2. Consider raw. Incorporate raw vegetables each day along with your usual cooked favourites. Rotate colours to make sure you hit all of the phytonutrients.
  3. Incorporate a daily multivitamin. We all need support filling in the blanks in our diet with a multivitamin such as Centrum to help get the nutrients that might be missing.
  4. A handful a day. Nuts, seeds and beans contain many of the nutrients hard to obtain from fruits and vegetables like zinc, magnesium and vitamin E. A handful each day goes a long way.
  5. Make each mouthful matter. Focus on nutrient-dense superfoods so that each mouthful matters. My favorites are: chia seeds, blueberries, Brussels sprouts, cranberries and eggs.

Additional survey findings:

  • Too much of a bad thing. One in five Canadians will grab fast food on the go once or twice a week, and nearly the same number will order in once or twice a week. Similarly, one in four Canadians will eat prepared foods once or twice a week.
  • Information overload. Almost half of Canadians (48 per cent) say the news about nutrition changes so fast, they don't know what sort of vitamins or supplements they should be taking.
  • Read the label. Almost half of Canadians (42 per cent) say they may glance at the nutritional contents of the foods they eat and buy, with only 30 per cent spending a lot of time reviewing the labels.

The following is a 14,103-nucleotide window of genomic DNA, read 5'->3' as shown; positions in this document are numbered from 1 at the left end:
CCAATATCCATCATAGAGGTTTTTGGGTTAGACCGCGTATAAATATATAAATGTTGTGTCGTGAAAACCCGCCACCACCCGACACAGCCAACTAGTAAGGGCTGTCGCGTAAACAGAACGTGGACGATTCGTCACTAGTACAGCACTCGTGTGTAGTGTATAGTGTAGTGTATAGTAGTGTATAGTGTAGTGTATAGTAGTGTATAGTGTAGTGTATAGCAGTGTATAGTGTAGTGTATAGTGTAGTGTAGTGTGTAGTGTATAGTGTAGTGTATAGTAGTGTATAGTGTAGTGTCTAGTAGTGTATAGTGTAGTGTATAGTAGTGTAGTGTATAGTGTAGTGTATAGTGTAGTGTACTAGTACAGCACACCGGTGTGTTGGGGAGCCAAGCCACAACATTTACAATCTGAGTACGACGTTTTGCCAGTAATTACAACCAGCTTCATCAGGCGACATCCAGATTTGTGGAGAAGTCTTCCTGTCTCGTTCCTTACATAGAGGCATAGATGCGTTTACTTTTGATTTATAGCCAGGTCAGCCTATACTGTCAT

• A multivitamin can help. While a majority of Canadians (62 per cent) believe that taking a multivitamin is an effective way to help ensure they get their daily nutrient requirements, only 25 per cent of Canadians are currently taking a multivitamin or supplement to aid in filling their nutritional gaps.

For more information about minding the gaps in your diet, visit www.centrum.ca.

Survey Methodology

In November 2014, Hill+Knowlton Strategies’ research practice, H+K Perspectives, conducted an online survey nationally with 1,434 adult Canadians. An associated margin of error for a sample of this size is ±2.59 per cent, 19 times out of 20.

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[1] Consume caffeine four times per day and fruits and vegetables (combined) four times per day—National Supplements Survey, Centrum (2014)

[2] The Canadian Community Health Survey (CCHS), Cycle 2.2, Nutrition (2004)

[3] Do Canadian Adults Meet Their Nutrient Requirements through Food Intake Alone?, Health Canada (2014)